Sullivan’s structuring of Terminal Convention, in particular its financial underpinnings, reflects the same forthrightness as the event’s relation to locale. Static, which operates from a small red-brick warehouse building not far from Liverpool’s city centre, has committed itself to financial independence over the years, entering into arrangements with private and state patrons only on the understanding that the organisation’s autonomy is not compromised. It can do this because Sullivan uses one part of the building as an architectural model-making business, which covers rent and overheads – in other words, the organisation is partly commercial, but separates off its commercial from its artistic interests. Nevertheless, Static has in the past found itself involved in institutionally-sponsored projects, and through Becky Shaw’s work in particular, developed strategies of internal or institutional critique reminiscent of those of other visitors to Cork in 2005, Bik Van Der Pol and Maria Eichhorn, but often involving an understated performative dimension. More recently the acceptance of part-dependence on commerce has expanded, with the Static space hosting a Korean noodle bar and gigs by local bands. The same ethos underpins Terminal Convention, with sponsorship not only coming from public and private bodies, but with a major part of the financial burden being offset by commercial activity: an Art Fair, representing the increasing dependence of contemporary art on this union of art event and market and, again, live music (either in the terminal or, should licensing, insurance and the like unfortunately prove prohibitive, at a city-centre venue). The particular forms of commercial representation are not entirely arbitrary – socialising has become an intrinsic part of much biennale culture, for instance, and the inner, international Art Fair will be matched by a farmers’ market outside – but they simultaneously remain an exercise in basic fundraising, a simple dependence on small-scale commerce that guarantees independence. In such terms Terminal Convention’s implicit politics would be worth extrapolating.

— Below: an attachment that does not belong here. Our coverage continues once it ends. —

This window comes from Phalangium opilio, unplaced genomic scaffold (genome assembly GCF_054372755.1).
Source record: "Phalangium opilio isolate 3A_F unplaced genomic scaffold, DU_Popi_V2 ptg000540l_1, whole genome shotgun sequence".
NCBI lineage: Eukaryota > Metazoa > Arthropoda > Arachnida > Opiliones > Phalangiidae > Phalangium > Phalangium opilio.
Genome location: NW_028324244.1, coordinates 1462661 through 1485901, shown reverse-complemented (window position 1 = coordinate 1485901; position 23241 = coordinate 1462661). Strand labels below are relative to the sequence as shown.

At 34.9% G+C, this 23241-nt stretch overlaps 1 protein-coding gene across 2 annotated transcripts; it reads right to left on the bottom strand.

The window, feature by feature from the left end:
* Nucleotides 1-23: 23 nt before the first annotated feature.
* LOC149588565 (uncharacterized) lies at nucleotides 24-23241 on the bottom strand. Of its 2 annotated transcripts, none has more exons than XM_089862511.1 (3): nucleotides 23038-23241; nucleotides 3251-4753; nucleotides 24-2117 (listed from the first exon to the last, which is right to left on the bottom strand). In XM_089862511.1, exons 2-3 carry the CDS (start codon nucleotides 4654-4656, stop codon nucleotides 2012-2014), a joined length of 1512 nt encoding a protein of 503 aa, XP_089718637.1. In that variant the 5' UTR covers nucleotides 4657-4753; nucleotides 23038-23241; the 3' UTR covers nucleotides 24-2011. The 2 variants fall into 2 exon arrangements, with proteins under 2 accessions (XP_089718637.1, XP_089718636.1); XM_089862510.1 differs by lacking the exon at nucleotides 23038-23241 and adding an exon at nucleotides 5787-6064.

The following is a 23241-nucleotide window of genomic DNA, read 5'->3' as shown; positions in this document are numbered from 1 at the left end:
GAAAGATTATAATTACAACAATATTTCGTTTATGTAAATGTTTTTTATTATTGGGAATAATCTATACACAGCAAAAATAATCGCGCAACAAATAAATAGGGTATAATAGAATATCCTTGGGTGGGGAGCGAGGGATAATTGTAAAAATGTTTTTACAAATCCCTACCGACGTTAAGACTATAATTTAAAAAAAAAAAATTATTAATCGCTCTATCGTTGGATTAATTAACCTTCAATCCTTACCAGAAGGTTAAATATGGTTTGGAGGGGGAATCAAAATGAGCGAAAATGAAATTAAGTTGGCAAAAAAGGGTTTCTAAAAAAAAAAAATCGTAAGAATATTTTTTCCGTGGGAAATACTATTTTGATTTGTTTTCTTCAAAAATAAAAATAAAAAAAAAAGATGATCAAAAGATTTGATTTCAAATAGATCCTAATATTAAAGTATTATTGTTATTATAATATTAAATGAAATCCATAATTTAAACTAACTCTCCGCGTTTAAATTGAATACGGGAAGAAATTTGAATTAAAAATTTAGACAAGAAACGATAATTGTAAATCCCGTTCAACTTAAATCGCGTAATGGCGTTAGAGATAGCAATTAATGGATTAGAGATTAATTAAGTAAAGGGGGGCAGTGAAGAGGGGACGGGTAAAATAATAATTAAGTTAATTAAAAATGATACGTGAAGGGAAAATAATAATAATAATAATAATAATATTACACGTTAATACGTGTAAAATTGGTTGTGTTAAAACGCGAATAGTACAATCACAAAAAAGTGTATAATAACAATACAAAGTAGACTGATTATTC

Alongside the Art Fair, Farmers’ Market and Live Music events the central activities of Terminal Convention will take place: a symposium and a set of sponsored projects leading to exhibitions. The names associated with these are an interesting mix: a number have been to Cork before (Séamus Nolan, Becky Shaw, Nevan Lahart among the artists, for instance, Charles Esche and Annie Fletcher among the speakers – again there is a certain lineage with the Caucus evident); some are closely associated with the city (Mike Hannon and Martin Healy); a number are well-established British figures (the inclusion of Turner-prize winning Douglas Gordon, and one of Documenta 12’s most memorable exhibitors Imogen Stidworthy represent a real coup for Static); a few are associated with the Liverpool art scene (Hannah Pierce and Juan Cruz); and finally there is an impressive representation from the international art and critical scene, including the ‘art laboratory’ group associated with the Pavillon of the Palais de Tokyo in Paris. This latter name acts almost as a brand, and in the Art Fair section, at least, other globally famous names have been circulated as possible participants, all of which has done no harm to the event’s advance publicity (which has succeeded in making Terminal Convention one of the Irish Times’ twenty-five cultural highlights of 2011 – the Dublin-based paper also admitted that the judgement was made despite a lack of hard information).

Image © Paul Sullivan / Static
Image © Paul Sullivan / Static